Russian President Vladimir Putin says he’s not ready to recognise Joe Biden as president-elect.
A number of world leaders have already congratulated Biden on his victory in the US election, including UK Prime Minister Boris Johnson, despite a gaffe in the message, Canadian Prime Minister Justin Trudeau, French President Emmanuel Macron and German Chancellor Angela Merkel.
While the Trump campaign continues to fight the results of the election and Biden prepares for his ascent to the White House, Putin remained quiet. However, he’s now spoken.
As reported by Bloomberg, Putin told a state TV station: ‘We will work with anyone who has the confidence of the American people.’
He added: ‘But that confidence can only be given to a candidate whose victory has been recognised by the opposing party, or after the results are confirmed in a legitimate, legal way.’
While other nations echoed one another’s well wishes and congratulations to Biden earlier this month, Putin decided not to partake, purely as a ‘formality’.
When asked if this could potentially harm US-Russia relations, the president was very candid in his response: ‘There’s nothing to damage, they’re already ruined.’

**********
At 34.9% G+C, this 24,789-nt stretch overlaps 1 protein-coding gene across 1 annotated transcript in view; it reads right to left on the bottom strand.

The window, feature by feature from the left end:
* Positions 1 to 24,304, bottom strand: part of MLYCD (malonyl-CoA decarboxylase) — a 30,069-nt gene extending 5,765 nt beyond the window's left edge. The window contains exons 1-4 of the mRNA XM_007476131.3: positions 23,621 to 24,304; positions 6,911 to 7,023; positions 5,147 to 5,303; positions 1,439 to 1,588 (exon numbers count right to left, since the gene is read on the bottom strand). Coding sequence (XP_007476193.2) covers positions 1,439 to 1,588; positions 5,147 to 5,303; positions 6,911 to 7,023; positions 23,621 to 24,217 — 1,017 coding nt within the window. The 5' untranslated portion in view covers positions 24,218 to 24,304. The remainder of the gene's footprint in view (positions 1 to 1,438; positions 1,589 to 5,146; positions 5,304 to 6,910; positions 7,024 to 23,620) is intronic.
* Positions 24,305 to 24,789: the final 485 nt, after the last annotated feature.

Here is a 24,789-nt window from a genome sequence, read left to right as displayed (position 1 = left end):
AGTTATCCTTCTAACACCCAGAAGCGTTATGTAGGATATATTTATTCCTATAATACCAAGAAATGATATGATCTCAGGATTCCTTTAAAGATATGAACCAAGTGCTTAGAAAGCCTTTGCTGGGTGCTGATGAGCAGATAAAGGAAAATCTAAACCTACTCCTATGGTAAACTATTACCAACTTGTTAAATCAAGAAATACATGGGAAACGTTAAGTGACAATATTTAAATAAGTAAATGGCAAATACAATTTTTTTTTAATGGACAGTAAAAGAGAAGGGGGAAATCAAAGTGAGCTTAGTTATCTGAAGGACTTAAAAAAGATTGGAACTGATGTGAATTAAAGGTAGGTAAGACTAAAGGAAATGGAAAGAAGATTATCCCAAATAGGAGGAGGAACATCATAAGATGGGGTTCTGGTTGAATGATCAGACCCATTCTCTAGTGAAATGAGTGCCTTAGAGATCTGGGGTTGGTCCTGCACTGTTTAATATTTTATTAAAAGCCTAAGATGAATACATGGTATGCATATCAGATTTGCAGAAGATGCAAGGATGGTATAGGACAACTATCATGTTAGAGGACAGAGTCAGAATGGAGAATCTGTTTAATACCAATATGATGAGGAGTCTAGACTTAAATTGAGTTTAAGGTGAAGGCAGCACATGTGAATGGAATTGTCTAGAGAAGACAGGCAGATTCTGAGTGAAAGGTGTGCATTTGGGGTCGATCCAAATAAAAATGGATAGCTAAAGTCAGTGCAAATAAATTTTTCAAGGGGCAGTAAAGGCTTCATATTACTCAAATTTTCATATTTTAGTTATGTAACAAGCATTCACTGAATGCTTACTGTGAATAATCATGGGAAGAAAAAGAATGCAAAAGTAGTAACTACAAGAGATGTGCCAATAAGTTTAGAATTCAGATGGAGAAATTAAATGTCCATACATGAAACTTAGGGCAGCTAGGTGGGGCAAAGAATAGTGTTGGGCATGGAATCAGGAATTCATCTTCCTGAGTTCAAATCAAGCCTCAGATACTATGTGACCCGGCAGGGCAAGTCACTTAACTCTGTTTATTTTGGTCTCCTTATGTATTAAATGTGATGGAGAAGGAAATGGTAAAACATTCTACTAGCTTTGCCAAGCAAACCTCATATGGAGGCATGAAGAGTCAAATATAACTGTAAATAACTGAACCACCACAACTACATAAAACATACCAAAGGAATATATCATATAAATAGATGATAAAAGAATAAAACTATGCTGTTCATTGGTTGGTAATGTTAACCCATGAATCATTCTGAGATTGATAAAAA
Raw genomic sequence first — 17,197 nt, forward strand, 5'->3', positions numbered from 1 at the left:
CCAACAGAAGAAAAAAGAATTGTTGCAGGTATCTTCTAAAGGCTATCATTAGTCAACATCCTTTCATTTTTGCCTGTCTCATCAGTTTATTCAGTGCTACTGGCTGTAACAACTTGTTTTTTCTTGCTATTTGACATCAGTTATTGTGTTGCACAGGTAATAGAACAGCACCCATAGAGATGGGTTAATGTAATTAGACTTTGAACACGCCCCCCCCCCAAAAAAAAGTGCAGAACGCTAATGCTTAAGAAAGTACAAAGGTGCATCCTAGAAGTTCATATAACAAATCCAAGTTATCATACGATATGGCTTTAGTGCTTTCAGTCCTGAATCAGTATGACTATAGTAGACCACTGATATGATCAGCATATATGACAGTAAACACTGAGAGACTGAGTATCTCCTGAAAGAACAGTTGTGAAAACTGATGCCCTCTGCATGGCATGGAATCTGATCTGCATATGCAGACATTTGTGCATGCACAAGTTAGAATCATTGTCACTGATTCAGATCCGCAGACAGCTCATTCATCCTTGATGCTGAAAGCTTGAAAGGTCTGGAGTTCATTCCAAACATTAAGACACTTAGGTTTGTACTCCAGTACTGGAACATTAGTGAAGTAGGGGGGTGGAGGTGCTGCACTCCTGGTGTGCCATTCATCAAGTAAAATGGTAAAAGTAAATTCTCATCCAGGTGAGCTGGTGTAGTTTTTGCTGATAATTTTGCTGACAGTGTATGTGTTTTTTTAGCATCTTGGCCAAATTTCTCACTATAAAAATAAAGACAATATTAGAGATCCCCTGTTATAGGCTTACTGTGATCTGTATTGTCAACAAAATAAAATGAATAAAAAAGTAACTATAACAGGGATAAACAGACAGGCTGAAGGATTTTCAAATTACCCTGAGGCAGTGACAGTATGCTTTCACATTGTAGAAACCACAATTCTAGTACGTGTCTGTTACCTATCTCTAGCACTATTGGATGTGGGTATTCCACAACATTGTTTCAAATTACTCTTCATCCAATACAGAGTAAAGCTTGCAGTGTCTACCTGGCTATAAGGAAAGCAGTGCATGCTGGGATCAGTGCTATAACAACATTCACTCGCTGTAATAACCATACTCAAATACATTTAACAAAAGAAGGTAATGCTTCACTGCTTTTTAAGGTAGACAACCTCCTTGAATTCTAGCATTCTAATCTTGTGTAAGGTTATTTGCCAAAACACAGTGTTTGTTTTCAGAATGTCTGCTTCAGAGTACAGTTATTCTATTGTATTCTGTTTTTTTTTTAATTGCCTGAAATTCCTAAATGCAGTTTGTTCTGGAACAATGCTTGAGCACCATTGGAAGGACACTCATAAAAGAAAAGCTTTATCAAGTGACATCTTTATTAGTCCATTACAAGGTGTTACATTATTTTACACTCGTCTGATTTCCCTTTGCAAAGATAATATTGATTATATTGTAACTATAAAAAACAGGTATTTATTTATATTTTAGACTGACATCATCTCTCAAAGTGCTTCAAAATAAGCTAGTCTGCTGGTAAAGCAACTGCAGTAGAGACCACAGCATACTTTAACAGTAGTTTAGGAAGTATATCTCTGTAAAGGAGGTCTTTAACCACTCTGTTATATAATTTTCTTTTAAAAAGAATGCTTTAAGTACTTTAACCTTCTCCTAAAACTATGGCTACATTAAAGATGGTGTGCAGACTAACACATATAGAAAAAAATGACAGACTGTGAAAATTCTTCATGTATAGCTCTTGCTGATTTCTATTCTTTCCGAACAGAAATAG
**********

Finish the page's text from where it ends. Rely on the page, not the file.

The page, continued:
Prior to the election, federal authorities warned of foreign nations, particularly Russia, interfering in the election by spreading disinformation. However, considering Trump’s volume of baseless accusations and ‘disputed’ claims, all of which are causing intense conversation online, there’s been no explicit malfeasance abroad.
Former CIA officer Cindy Otis, vice president for analysis at the Alethea Group, which tracks disinformation, explained to AP News: ‘For quite a while at this point, the Kremlin has been able to essentially just use and amplify the content, the false and misleading and sensational, politically divisive content generated by political officials and American themselves.’
Alex Stamos, director of the Stanford Internet Observatory and a member of the Election Integrity Partnership, said ‘almost all’ of the disinformation circulating election results is domestic, rather than being planted from overseas.
He added: ‘You’re not talking about grassroots activity so much anymore. You’re talking about top-down activity that is facilitated by the ability of these folks to create these audiences.’
Elsewhere, two Republican senators – including former presidential candidate Mitt Romney – have bucked the GOP trend and stood up to the president, with other members of the party starting to sway from Trump’s conspiracy theories.
Criticising Trump’s fraud accusations and requests to overturn Democratic victories, Romney said, ‘It is difficult to imagine a worse, more undemocratic action by a sitting American president’.